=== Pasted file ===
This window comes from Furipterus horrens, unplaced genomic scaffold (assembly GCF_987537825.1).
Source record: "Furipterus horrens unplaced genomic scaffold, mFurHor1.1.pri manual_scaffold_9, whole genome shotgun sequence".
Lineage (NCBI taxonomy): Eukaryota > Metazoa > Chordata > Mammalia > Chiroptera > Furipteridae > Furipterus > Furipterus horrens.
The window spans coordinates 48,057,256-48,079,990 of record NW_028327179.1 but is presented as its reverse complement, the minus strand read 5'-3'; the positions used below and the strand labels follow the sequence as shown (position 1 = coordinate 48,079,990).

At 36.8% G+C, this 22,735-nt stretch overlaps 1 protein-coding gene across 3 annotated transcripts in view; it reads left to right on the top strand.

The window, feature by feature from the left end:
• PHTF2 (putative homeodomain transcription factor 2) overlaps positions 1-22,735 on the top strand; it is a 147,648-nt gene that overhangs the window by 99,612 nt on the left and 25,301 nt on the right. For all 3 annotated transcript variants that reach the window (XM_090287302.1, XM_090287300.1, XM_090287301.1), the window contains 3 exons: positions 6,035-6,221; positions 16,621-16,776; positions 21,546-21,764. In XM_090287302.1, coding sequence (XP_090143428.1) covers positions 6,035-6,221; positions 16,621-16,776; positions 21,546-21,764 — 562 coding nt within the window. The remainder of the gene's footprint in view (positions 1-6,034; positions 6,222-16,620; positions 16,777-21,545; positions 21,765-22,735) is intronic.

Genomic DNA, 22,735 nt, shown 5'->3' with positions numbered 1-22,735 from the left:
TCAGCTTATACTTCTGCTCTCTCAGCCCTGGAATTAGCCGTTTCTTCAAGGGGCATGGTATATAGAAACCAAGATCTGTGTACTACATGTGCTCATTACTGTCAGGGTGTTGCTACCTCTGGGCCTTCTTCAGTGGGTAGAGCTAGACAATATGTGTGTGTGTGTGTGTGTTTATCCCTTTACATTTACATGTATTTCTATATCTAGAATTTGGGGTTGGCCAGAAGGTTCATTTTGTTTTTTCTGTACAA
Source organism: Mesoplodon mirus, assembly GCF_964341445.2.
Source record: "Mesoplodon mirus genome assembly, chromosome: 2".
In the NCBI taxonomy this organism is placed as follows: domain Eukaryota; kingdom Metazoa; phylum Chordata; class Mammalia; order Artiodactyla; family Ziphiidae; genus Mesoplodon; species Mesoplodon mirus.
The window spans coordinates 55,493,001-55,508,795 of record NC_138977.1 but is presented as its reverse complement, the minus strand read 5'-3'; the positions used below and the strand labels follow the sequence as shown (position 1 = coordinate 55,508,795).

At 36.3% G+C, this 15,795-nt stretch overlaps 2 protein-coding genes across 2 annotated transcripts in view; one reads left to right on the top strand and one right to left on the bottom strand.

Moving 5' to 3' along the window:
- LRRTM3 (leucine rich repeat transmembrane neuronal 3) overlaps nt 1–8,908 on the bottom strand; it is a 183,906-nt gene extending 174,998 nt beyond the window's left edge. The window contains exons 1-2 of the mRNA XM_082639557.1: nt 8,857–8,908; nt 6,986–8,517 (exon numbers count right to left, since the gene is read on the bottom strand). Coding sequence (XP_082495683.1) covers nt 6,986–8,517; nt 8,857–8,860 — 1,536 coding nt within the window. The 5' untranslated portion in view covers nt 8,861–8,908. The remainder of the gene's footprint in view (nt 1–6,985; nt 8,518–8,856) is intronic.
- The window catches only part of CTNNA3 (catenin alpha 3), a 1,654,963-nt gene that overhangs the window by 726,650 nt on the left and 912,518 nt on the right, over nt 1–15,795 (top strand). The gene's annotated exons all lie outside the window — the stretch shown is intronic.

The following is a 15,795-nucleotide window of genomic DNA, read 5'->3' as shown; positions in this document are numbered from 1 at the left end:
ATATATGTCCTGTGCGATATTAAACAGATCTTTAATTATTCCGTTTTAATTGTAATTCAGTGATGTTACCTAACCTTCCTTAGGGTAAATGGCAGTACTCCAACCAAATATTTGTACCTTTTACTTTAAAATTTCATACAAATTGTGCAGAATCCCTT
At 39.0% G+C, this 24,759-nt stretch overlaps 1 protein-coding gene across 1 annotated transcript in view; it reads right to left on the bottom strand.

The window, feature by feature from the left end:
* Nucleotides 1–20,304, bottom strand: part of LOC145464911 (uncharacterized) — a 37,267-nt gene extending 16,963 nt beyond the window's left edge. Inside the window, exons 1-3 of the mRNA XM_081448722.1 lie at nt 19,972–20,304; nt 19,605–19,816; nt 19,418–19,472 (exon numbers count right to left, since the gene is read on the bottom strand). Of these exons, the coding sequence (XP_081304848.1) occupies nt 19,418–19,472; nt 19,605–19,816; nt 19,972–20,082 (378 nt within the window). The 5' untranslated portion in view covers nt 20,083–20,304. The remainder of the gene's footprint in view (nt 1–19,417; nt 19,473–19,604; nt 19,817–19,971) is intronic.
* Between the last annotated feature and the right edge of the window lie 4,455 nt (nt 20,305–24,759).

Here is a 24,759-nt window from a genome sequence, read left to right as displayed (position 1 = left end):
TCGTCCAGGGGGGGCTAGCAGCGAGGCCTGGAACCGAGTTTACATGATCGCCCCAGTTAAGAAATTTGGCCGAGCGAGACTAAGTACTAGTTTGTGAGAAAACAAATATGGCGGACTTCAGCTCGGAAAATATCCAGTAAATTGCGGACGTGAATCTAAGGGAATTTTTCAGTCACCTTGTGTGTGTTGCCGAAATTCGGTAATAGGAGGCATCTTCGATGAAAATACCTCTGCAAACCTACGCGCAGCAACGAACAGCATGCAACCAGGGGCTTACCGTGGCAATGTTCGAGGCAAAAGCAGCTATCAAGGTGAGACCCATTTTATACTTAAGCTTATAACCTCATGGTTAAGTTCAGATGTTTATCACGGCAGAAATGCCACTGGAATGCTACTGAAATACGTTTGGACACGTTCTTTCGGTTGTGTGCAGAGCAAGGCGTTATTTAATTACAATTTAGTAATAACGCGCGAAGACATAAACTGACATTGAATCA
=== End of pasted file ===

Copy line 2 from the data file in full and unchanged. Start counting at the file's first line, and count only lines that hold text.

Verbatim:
Source record: "Furipterus horrens unplaced genomic scaffold, mFurHor1.1.pri manual_scaffold_9, whole genome shotgun sequence".